III CELTIC WOMEN AND THE GREAT BRITISH REVOLT There she stands, right next to the Houses of Parliament in London, larger than life and twice as 'orrible, the Barbarian Queen herself – Boadicea as we learnt to call her, or Boudica as she was known to the Celts. She became known as 'Boadicea' to millions of British school-kids because two people got it wrong. First of all, the Roman historian Tacitus recorded her name with two 'c's as Boudicca. Then, in the Middle Ages, a copyist compounded Tacitus' original error by misreading the 'u' as 'a' and the second 'c' as an 'e'. So Boudicca became Boadicea. In any case, that wasn't her name. As with so many 'barbarian' leaders, what we take for a name was a sobriquet, like 'The Sun King' for Louis XIV of France. Buideac is a Celtic word, meaning 'victorious'. Which just goes to show that you can't even believe what you read on monuments – especially if they're right bang outside the Houses of Parliament. But whatever she called herself, Boudica was an affront to everything any decent Roman stood for: a female who was not only assertive and dominating, but a warrior and a leader. 'A terrible disaster occurred in Britain. Two cities were sacked, eighty thousand of the Romans and of their allies perished, and the island was lost to Rome. Moreover, all this ruin was brought upon the Romans by a woman, a fact which in itself caused them the greatest shame.'1 The idea of women going to war alongside men was monstrous to the Romans. As for actually leading men into battle – well! That was such a perversion of the natural order of things that it hardly bore thinking about, at least if you were a Roman male.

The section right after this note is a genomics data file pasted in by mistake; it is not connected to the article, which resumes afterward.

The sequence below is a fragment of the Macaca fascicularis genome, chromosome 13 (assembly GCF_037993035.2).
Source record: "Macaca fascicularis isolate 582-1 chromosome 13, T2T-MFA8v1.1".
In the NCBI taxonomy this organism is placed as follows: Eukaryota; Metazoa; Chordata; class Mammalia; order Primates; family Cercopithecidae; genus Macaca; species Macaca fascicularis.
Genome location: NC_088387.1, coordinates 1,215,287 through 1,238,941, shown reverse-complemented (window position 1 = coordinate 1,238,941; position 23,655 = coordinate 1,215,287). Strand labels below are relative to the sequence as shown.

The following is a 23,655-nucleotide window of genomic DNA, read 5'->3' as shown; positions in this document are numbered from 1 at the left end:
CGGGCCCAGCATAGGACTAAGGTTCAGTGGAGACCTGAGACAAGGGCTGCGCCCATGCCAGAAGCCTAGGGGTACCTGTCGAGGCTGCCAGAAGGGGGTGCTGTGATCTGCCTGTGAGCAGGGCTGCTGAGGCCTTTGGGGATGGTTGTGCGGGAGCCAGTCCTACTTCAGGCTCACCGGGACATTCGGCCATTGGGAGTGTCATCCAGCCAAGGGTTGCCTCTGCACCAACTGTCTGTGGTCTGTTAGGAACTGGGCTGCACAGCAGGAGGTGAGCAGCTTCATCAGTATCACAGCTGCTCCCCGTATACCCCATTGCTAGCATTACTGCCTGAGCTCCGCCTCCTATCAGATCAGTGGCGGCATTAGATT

There was a strong Roman belief that it was a moral evil for a woman to wield power. To the Romans it was one of the clearest signs of the difference between civilization and barbarism. The symbols of Roman womanhood were enshrined in the Temple of the Vestal Virgins in Rome. The Vestals were brides of the city – the guardians of the sacred flame that had to be kept burning in the public hearth of the temple. If the flame went out, it was believed, disaster would strike Rome. The Vestal Virgins were also guarding the purity of Roman womanhood. Chosen between the ages of six and ten, they served for 30 years. If, during that time, they broke their vow of chastity, the Romans had a simple cure for their sexual drive – the women were walled up to die of starvation. As regards the rest of the female sex, no woman in the Roman world could be head of a family or exercise control (potestas). She had no political status, no vote, couldn't hold political office or – heaven defend us – join the army. The famous orator Cicero explained that 'our ancestors established the rule that all women, because of their weakness of intellect, should be under the power of guardians'. There was no legal validity to anything any Roman woman did unless a man had approved it. So Roman women, whether daughters, wives or slaves, were under the total control of the man who headed the household, the paterfamilias. 'Who's the daddy?' was an important question in Rome. Dio Cassius narrates a story of how Julia Domna, wife of the emperor Septimius Severus (AD 193–211), was shocked by the apparent openness with which Celtic women chose their husbands and lovers. She declared that it showed a complete lack of moral scruple. The wife of the British chieftain to whom she uttered this opinion responded with some spirit: 'We Celtic women obey the demands of Nature in a more moral way than the women of Rome. We consort openly with the best of men but you, of Rome, allow yourselves to be debauched in secret by the vilest.'2 No wonder Barbarian women exercised such a powerful hold on the imagination of Roman men. They were wayward, powerful, dangerous and – perhaps – erotic. It was the association of Celtic women with barbarism that persuaded the Senate to decree in AD 40 that prostitutes should make their hair blonde – the colour the Romans associated with the Celts. It was the eroticism, how-ever, that persuaded ladies at the highest level of Roman society to put on blonde